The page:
Hello again! Finally back to blogging! Since I had my second son, things have gotten a bit hectic. Most of my time is spent trying to keep up with my two little ones and in the spare moments that I have, I bake. I have had the best of intentions to share my baking adventures with you, but time has slipped by. Hopefully in the coming months, I will get back into the swing of things. I just made this Tapatio Succulent cake for a friend’s surprise 40th birthday, and with Cinco de Mayo coming up, it seemed like the perfect time to share.
This cake was for a Mexican themed 40th birthday for our great friend, Brendan. A few weeks before the party I got a call from his wife and she told me that she wanted a Tapatio cake. Believe it or not, at the time, I had never even tried Tapatio, and it was completely off of my radar. I had been wanting to make a cake with edible succulents, and I thought with the Mexican theme, this would be the perfect opportunity. I just needed to come up with a design using both the bottle and the succulents.
I decided on a design using a terracotta pot full of succulents with the Tapatio bottle as the focal point.
Our friend’s wife also mentioned that she would like to have his face on the Tapatio bottle. Luckily my husband is a Photoshop wiz, so he customized the label with our friends likeness and added the 40 anos where the true Tapatio bottle reads Salsa Picante.
I had envisioned a short terracotta pot with white decorations on it, and I felt like this was a detail I really wanted to make happen. I ended up using Wilton white color dust mixed with vodka painted on the fondant to get this effect.
I really love the sweet yellow cactus flower. It’s just one of those tiny details that really livens up this cake.
I crushed about half of a bag of Oreo cookies (cream filling and all) in a food processor to create the “dirt”that fills the pot. I also crushed some Nilla wafers to create the light crumbs which remind me of Perlite and add a bit of highlighting to the planter.
I used Wilton flower forming cups as drying forms for all of the various gumpaste succulents.
I used Wilton purple color dust to accent the above dark green succulent.
Since the hen and chick succulent was my biggest plant, I needed to use a deeper container to hold it for drying. I ended up using a little custard dish, and put tiny pieces of paper towel between the leaves to keep them separated while drying. I started making the succulents for this cake about a week and a half in advance.
To create the Tapatio bottle, I struggled with quite a few attempts and failures. I finally landed on covering an actual Tapatio bottle in gumpaste and letting it dry overnight before removing it and filling with cake. To do this, I covered the bottle in plastic wrap and then sprayed it with non-stick spray so that the gumpaste would release easier. This method worked really well, but because there were two halves to the bottle, there were two seams. I filled in the seams with red crusting buttercream. To get the red color as close to the color of Tapatio as I could, I mixed Americolor super red and burgundy gel pastes.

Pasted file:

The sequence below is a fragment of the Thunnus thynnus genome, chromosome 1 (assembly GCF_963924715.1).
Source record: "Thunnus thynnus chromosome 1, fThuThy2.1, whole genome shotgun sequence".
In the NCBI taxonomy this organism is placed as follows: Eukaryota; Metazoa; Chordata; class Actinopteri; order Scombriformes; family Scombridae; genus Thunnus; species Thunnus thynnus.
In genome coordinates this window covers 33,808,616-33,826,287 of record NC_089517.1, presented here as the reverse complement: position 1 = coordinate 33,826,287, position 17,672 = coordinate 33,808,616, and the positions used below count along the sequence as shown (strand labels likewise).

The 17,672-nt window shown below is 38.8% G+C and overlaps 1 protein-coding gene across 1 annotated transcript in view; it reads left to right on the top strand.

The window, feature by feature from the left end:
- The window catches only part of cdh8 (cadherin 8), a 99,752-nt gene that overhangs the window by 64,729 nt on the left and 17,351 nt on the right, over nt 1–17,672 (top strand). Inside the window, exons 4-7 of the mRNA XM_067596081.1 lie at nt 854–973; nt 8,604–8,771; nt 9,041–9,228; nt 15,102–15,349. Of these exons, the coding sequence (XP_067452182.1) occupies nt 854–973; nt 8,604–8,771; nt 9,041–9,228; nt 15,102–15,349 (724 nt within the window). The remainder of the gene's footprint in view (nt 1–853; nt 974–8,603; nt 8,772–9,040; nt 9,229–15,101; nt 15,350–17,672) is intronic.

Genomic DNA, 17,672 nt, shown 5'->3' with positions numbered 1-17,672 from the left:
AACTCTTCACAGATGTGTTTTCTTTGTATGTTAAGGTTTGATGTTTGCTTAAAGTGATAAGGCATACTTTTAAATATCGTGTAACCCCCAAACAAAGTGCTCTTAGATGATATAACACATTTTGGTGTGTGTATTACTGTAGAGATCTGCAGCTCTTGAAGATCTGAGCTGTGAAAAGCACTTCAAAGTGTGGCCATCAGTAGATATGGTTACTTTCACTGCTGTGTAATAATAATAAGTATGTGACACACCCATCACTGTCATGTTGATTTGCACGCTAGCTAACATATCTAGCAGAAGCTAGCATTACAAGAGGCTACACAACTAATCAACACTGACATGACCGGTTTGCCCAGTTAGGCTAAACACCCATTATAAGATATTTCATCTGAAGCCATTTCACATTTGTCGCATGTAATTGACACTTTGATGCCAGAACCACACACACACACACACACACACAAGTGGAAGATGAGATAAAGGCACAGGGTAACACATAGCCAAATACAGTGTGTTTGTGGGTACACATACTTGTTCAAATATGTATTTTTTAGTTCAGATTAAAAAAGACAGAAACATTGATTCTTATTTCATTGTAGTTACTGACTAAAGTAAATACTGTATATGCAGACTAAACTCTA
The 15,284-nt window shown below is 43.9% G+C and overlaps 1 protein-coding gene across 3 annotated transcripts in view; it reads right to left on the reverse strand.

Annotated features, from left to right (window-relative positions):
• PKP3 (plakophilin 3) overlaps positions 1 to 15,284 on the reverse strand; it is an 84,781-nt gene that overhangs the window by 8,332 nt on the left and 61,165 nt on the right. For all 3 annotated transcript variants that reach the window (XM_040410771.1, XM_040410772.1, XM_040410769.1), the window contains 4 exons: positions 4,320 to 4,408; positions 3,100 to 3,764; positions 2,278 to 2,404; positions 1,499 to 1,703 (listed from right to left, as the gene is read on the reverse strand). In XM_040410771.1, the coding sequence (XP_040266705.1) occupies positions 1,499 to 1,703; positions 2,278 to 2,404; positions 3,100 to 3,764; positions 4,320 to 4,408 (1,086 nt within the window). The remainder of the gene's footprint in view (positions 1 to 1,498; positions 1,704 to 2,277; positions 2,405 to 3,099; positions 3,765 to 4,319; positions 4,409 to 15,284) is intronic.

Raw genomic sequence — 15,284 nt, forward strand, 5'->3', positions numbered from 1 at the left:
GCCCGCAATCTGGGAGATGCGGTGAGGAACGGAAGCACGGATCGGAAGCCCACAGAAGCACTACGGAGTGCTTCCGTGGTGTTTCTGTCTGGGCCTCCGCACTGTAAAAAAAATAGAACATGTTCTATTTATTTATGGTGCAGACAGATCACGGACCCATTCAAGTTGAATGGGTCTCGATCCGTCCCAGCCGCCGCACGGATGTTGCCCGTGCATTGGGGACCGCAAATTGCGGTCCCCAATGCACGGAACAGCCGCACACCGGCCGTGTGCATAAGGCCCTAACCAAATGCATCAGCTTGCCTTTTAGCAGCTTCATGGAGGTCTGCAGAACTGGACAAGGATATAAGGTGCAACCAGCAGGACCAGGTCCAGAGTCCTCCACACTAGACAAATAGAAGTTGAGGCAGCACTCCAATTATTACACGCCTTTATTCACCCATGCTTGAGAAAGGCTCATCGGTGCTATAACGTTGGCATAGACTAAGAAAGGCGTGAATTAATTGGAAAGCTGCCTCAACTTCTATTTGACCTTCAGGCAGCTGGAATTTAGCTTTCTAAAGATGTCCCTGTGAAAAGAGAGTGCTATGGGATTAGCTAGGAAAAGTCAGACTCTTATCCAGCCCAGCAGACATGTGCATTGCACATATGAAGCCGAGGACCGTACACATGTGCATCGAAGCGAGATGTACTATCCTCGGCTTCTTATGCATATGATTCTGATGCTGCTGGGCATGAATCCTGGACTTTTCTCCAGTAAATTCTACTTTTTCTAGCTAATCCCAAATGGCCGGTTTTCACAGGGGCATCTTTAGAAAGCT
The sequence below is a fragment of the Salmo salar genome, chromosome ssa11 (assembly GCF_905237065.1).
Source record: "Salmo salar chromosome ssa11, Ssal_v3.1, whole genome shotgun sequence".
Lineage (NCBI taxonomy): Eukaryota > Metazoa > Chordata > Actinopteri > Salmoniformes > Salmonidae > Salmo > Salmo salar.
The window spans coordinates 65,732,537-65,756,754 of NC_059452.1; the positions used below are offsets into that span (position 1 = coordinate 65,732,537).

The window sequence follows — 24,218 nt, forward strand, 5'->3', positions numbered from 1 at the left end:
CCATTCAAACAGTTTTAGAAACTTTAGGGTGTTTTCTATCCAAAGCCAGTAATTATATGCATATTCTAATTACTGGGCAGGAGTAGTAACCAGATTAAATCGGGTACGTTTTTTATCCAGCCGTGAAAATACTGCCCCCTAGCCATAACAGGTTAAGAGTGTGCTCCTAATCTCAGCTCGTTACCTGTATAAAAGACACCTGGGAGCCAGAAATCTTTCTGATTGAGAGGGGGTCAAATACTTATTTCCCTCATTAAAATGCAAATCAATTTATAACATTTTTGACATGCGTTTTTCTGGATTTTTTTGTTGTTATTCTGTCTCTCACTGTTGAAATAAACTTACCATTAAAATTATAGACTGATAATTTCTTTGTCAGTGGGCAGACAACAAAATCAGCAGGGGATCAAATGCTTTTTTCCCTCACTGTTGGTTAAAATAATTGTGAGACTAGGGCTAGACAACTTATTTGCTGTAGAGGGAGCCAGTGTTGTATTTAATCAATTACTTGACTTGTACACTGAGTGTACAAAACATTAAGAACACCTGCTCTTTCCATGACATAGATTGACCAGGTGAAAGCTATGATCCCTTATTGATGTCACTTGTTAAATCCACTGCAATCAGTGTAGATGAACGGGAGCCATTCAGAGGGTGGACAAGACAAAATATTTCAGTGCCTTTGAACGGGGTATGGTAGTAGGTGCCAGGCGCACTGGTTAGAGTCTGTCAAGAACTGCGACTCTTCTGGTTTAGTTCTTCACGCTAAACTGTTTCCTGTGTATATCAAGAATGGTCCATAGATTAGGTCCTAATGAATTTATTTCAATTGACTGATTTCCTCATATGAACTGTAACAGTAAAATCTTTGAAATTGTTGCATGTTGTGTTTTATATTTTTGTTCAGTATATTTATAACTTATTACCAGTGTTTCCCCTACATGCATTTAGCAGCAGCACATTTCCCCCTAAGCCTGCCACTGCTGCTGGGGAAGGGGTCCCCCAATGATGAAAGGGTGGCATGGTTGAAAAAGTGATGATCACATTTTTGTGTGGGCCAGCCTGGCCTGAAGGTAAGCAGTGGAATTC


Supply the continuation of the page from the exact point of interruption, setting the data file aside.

This is the hollow bottle half. You can see that it is strong enough to support its own weight.
I filled the hollow gumpaste bottle with a similar bottle I made of cake. I used a biscuit cutter and some small round cutters to get the rough shape, and I used a knife to carve the tapered portion of the bottle. I could have filled the gumpaste bottle with rice krispy treats or even left it empty, but it’s just so fun to bite into a cake bottle, right?
The cake itself is tapered toward the bottom. I frosted it in chocolate ganache for maximum stability.
Here is the cake covered in terracotta colored fondant. To get the terracotta color, I originally mixed brown and orange, but I wasn’t happy with the color. I then tried Americolor copper and Americolor terracotta, but these weren’t quite right. I eventually ended up running out to the store to get Wilton copper gel paste. This really was the perfect color, and I needed to get it just right so it would be believable. The rim is made of gum paste that I rolled, cut and left out overnight. Leaving it out helped to stiffen it up a bit so that it was easier to place on the cake.
This cactus is actually a Twinkie covered in moss green buttercream. I used a pastry comb to get the tiny ridges.
There is one wooden dowel going through the cake and bottle to keep the bottle propped up on an angle. There is also one stick of dry spaghetti in the center of the Twinkie to keep it vertical. Other than those two items, there are no wires or supports of any kind in this cake. It is all edible.
I used a thin layer of gumpaste as the backing for the edible label so that red would not show through the edible image. I used an actual Tapatio label as a template to get the size just right.
Here are the edible frosting sheet labels. I ordered these from a local cake supply shop that has a food printer. They come on a letter sized sheet, so I had four just in case anything went wrong.
Here’s the birthday boy, right on the label. I used piping gel to attach the edible image to the gumpaste backer and to the cake.
Adding the Tapatio label and painting the designs on the pot were the finishing touches for this cake.
Working on such a realistic cake was a fun change for me. This would be a great cake for any Tapatio lover, Mexican themed party, or Cinco de Mayo celebration. I’m so happy that it turned out well, and Brendan ended up loving his surprise.